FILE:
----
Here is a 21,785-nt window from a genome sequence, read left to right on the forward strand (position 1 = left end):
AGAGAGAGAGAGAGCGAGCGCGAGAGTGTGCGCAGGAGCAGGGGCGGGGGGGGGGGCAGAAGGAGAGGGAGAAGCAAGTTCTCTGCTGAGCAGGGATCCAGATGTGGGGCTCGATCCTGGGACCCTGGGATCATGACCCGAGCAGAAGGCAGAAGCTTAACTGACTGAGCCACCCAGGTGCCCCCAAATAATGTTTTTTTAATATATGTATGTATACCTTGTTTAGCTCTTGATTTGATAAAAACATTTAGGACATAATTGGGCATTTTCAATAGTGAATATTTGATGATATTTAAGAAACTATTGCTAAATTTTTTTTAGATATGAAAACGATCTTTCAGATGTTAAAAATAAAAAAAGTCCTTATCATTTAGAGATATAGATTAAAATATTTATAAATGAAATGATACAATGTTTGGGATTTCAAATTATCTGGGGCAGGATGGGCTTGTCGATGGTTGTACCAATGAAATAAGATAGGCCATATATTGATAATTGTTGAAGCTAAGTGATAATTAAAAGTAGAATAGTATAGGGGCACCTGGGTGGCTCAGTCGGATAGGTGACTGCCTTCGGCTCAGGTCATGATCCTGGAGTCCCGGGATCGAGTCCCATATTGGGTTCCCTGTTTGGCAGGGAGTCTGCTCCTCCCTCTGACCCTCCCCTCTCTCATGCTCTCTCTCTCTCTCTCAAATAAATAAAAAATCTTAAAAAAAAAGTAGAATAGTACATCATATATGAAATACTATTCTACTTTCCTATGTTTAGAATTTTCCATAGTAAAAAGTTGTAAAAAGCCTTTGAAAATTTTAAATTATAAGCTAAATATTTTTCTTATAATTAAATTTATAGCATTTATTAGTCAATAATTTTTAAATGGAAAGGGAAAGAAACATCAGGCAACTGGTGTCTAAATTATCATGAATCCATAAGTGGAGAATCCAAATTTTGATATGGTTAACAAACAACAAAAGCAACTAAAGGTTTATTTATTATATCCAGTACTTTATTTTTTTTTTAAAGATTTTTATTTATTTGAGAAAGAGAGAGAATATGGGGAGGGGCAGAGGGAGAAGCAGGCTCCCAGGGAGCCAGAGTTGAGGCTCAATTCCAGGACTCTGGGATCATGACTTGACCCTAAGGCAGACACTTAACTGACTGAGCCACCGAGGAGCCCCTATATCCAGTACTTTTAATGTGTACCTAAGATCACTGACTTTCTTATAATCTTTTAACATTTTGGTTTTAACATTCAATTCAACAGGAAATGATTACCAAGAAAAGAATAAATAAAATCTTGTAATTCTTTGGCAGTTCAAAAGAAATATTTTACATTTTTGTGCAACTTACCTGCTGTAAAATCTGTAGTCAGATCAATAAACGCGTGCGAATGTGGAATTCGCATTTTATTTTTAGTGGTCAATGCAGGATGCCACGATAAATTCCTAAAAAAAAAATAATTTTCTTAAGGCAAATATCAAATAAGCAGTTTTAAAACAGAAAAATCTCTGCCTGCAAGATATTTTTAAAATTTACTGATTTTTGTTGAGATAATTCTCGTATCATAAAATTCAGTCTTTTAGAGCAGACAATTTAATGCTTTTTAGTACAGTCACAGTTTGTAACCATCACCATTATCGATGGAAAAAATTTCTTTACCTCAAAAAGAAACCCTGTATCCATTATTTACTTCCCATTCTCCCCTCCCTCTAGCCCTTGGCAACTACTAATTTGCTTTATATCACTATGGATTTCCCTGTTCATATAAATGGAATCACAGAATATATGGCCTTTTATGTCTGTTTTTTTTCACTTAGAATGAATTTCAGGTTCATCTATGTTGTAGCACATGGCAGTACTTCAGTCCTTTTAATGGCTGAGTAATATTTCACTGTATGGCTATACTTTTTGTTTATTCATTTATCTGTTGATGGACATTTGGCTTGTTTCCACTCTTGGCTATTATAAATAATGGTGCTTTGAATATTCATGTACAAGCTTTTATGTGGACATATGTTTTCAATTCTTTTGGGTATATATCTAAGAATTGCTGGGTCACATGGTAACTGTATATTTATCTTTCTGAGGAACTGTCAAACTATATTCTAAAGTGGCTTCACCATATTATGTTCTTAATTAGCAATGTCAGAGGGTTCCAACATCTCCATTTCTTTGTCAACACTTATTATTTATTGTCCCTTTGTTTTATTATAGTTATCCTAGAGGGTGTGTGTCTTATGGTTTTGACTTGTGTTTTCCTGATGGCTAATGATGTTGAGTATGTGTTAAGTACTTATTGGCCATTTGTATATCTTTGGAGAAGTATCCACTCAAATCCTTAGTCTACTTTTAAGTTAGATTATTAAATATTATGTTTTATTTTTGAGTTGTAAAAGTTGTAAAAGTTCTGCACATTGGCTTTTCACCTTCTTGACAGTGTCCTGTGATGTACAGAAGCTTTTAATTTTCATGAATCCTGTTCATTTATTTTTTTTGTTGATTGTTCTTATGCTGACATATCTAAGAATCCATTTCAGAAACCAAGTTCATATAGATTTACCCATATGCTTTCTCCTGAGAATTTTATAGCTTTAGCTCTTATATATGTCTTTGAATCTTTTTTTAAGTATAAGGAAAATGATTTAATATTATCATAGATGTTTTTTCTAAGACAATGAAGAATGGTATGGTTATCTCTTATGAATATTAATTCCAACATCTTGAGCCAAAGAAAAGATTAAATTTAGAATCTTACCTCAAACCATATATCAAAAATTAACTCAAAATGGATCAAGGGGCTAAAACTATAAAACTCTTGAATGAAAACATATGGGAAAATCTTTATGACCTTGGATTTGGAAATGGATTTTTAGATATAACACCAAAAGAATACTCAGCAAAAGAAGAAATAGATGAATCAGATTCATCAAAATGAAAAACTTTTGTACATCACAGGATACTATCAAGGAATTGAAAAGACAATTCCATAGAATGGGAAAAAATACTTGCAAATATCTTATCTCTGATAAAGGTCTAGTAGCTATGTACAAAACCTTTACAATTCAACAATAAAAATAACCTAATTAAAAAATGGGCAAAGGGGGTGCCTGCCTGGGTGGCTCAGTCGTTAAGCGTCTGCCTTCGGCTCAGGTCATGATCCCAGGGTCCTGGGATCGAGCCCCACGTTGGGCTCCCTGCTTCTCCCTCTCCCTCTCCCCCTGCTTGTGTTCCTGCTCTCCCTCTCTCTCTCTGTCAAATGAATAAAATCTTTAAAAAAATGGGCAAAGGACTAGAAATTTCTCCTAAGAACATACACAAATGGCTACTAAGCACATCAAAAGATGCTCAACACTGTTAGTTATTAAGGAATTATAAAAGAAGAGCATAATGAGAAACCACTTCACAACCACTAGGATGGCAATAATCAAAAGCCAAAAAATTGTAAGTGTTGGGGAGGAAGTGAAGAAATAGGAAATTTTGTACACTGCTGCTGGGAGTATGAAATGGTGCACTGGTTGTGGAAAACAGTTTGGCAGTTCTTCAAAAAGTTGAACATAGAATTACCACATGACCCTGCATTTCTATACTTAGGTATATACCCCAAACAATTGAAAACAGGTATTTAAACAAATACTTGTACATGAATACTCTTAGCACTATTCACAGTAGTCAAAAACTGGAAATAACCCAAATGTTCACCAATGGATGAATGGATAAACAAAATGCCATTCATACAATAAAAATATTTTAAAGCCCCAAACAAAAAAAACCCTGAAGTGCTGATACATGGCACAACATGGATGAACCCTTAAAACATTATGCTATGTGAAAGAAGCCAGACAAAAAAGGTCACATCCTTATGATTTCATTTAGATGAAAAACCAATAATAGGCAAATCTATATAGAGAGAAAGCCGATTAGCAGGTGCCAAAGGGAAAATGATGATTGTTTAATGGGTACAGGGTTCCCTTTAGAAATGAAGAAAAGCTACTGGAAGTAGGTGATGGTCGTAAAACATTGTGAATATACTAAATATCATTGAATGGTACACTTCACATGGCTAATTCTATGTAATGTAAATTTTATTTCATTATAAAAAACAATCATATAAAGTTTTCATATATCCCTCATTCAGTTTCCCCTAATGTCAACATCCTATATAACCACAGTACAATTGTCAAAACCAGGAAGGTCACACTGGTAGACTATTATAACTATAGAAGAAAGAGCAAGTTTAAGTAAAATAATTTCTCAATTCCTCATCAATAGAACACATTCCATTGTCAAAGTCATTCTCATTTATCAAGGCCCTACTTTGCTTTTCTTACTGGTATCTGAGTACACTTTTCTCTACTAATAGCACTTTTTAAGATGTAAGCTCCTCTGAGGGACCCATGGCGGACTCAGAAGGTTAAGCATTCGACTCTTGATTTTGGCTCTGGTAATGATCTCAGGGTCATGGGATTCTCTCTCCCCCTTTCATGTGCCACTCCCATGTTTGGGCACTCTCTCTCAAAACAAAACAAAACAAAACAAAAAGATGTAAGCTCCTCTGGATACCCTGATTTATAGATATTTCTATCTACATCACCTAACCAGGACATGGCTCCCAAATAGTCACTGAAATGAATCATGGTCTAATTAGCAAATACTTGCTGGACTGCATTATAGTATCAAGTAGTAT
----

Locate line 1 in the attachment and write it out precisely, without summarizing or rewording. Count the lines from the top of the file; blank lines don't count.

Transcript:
Here is a 21,785-nt window from a genome sequence, read left to right on the forward strand (position 1 = left end):